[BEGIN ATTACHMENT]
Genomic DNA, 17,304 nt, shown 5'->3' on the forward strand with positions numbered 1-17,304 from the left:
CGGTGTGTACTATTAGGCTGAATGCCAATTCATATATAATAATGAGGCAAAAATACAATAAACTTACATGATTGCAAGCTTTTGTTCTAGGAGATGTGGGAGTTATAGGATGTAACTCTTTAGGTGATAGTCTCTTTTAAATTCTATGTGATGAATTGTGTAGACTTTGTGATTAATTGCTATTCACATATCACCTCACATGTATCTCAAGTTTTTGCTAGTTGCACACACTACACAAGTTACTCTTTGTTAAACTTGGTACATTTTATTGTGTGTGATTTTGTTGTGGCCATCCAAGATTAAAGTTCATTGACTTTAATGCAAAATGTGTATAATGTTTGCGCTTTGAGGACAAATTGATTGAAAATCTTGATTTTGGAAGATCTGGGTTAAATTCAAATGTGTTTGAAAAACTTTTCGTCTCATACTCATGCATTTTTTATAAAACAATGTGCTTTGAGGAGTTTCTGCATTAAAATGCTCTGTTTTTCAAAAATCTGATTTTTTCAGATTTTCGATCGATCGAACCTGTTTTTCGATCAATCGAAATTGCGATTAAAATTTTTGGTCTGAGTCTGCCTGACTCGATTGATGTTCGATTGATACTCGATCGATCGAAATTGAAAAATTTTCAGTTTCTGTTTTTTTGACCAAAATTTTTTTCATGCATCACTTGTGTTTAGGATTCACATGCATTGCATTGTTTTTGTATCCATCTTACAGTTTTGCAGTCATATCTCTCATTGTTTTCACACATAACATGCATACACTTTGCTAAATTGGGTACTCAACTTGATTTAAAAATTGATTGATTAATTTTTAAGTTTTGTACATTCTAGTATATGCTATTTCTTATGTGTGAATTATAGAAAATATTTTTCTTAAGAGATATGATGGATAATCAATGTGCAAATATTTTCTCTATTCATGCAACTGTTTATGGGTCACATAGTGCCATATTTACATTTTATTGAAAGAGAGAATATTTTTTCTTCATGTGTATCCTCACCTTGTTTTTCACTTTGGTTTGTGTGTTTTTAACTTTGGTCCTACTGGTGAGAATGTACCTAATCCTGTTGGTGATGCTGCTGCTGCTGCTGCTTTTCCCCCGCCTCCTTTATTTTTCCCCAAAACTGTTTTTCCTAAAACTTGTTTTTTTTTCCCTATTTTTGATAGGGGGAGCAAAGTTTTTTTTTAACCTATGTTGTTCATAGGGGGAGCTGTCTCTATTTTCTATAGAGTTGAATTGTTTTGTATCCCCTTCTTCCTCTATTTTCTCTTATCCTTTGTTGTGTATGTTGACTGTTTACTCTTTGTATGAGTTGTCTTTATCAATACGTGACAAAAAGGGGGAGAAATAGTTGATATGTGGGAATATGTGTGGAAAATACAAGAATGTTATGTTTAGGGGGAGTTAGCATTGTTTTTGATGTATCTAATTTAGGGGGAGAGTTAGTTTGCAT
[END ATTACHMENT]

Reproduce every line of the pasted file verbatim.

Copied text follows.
Genomic DNA, 17,304 nt, shown 5'->3' on the forward strand with positions numbered 1-17,304 from the left:
CGGTGTGTACTATTAGGCTGAATGCCAATTCATATATAATAATGAGGCAAAAATACAATAAACTTACATGATTGCAAGCTTTTGTTCTAGGAGATGTGGGAGTTATAGGATGTAACTCTTTAGGTGATAGTCTCTTTTAAATTCTATGTGATGAATTGTGTAGACTTTGTGATTAATTGCTATTCACATATCACCTCACATGTATCTCAAGTTTTTGCTAGTTGCACACACTACACAAGTTACTCTTTGTTAAACTTGGTACATTTTATTGTGTGTGATTTTGTTGTGGCCATCCAAGATTAAAGTTCATTGACTTTAATGCAAAATGTGTATAATGTTTGCGCTTTGAGGACAAATTGATTGAAAATCTTGATTTTGGAAGATCTGGGTTAAATTCAAATGTGTTTGAAAAACTTTTCGTCTCATACTCATGCATTTTTTATAAAACAATGTGCTTTGAGGAGTTTCTGCATTAAAATGCTCTGTTTTTCAAAAATCTGATTTTTTCAGATTTTCGATCGATCGAACCTGTTTTTCGATCAATCGAAATTGCGATTAAAATTTTTGGTCTGAGTCTGCCTGACTCGATTGATGTTCGATTGATACTCGATCGATCGAAATTGAAAAATTTTCAGTTTCTGTTTTTTTGACCAAAATTTTTTTCATGCATCACTTGTGTTTAGGATTCACATGCATTGCATTGTTTTTGTATCCATCTTACAGTTTTGCAGTCATATCTCTCATTGTTTTCACACATAACATGCATACACTTTGCTAAATTGGGTACTCAACTTGATTTAAAAATTGATTGATTAATTTTTAAGTTTTGTACATTCTAGTATATGCTATTTCTTATGTGTGAATTATAGAAAATATTTTTCTTAAGAGATATGATGGATAATCAATGTGCAAATATTTTCTCTATTCATGCAACTGTTTATGGGTCACATAGTGCCATATTTACATTTTATTGAAAGAGAGAATATTTTTTCTTCATGTGTATCCTCACCTTGTTTTTCACTTTGGTTTGTGTGTTTTTAACTTTGGTCCTACTGGTGAGAATGTACCTAATCCTGTTGGTGATGCTGCTGCTGCTGCTGCTTTTCCCCCGCCTCCTTTATTTTTCCCCAAAACTGTTTTTCCTAAAACTTGTTTTTTTTTCCCTATTTTTGATAGGGGGAGCAAAGTTTTTTTTTAACCTATGTTGTTCATAGGGGGAGCTGTCTCTATTTTCTATAGAGTTGAATTGTTTTGTATCCCCTTCTTCCTCTATTTTCTCTTATCCTTTGTTGTGTATGTTGACTGTTTACTCTTTGTATGAGTTGTCTTTATCAATACGTGACAAAAAGGGGGAGAAATAGTTGATATGTGGGAATATGTGTGGAAAATACAAGAATGTTATGTTTAGGGGGAGTTAGCATTGTTTTTGATGTATCTAATTTAGGGGGAGAGTTAGTTTGCAT